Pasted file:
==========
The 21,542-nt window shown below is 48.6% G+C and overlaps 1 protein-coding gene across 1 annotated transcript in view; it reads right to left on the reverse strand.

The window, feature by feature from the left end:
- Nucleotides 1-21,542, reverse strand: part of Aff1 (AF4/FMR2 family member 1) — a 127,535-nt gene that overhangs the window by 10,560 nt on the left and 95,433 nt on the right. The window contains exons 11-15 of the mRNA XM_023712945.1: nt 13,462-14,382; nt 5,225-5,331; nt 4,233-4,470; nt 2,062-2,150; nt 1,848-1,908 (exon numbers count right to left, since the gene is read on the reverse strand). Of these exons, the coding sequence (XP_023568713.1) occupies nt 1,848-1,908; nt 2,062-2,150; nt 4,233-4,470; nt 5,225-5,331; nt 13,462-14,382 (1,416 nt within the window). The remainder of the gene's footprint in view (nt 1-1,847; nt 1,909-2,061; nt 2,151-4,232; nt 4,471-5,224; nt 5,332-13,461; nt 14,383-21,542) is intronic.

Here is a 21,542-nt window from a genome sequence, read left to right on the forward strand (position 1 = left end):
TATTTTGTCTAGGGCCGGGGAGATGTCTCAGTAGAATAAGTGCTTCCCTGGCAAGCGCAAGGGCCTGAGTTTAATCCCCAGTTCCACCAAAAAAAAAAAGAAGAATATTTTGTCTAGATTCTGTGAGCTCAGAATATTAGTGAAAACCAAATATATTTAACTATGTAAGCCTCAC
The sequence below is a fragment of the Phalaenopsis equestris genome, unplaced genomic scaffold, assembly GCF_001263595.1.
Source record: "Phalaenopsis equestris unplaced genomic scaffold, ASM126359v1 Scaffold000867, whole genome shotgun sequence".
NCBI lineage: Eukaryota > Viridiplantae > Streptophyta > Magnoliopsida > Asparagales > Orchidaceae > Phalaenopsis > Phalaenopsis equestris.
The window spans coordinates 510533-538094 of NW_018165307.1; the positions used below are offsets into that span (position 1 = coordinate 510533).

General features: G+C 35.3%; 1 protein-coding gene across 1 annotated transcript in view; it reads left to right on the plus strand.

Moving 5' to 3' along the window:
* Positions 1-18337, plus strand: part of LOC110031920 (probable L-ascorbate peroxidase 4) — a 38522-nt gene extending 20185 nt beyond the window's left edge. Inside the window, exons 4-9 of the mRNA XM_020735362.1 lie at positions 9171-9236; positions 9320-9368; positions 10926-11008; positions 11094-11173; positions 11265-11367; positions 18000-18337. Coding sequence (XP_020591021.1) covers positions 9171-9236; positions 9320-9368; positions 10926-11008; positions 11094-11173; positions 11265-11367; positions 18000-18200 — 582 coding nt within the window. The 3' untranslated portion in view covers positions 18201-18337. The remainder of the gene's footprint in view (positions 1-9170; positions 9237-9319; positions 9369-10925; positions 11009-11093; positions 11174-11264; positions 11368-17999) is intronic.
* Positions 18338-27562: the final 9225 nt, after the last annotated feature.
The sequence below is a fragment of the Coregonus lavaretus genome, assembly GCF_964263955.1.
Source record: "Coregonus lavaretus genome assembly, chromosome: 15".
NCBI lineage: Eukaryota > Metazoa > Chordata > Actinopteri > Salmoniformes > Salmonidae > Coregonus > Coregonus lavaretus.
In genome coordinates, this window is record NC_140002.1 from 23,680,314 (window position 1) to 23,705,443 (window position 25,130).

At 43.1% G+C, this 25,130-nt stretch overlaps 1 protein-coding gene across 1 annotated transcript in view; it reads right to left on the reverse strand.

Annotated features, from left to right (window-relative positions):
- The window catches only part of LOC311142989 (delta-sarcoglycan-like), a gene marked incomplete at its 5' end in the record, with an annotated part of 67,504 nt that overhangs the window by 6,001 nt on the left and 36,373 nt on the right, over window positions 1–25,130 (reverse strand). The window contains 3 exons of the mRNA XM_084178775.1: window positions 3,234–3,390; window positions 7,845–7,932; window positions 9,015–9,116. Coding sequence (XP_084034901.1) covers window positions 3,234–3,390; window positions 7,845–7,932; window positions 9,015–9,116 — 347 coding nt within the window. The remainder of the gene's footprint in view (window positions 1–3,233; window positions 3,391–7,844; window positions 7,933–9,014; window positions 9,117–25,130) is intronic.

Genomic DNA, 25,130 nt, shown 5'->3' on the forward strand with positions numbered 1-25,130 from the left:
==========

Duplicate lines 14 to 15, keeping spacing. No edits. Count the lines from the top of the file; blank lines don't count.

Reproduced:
The sequence below is a fragment of the Coregonus lavaretus genome, assembly GCF_964263955.1.
Source record: "Coregonus lavaretus genome assembly, chromosome: 15".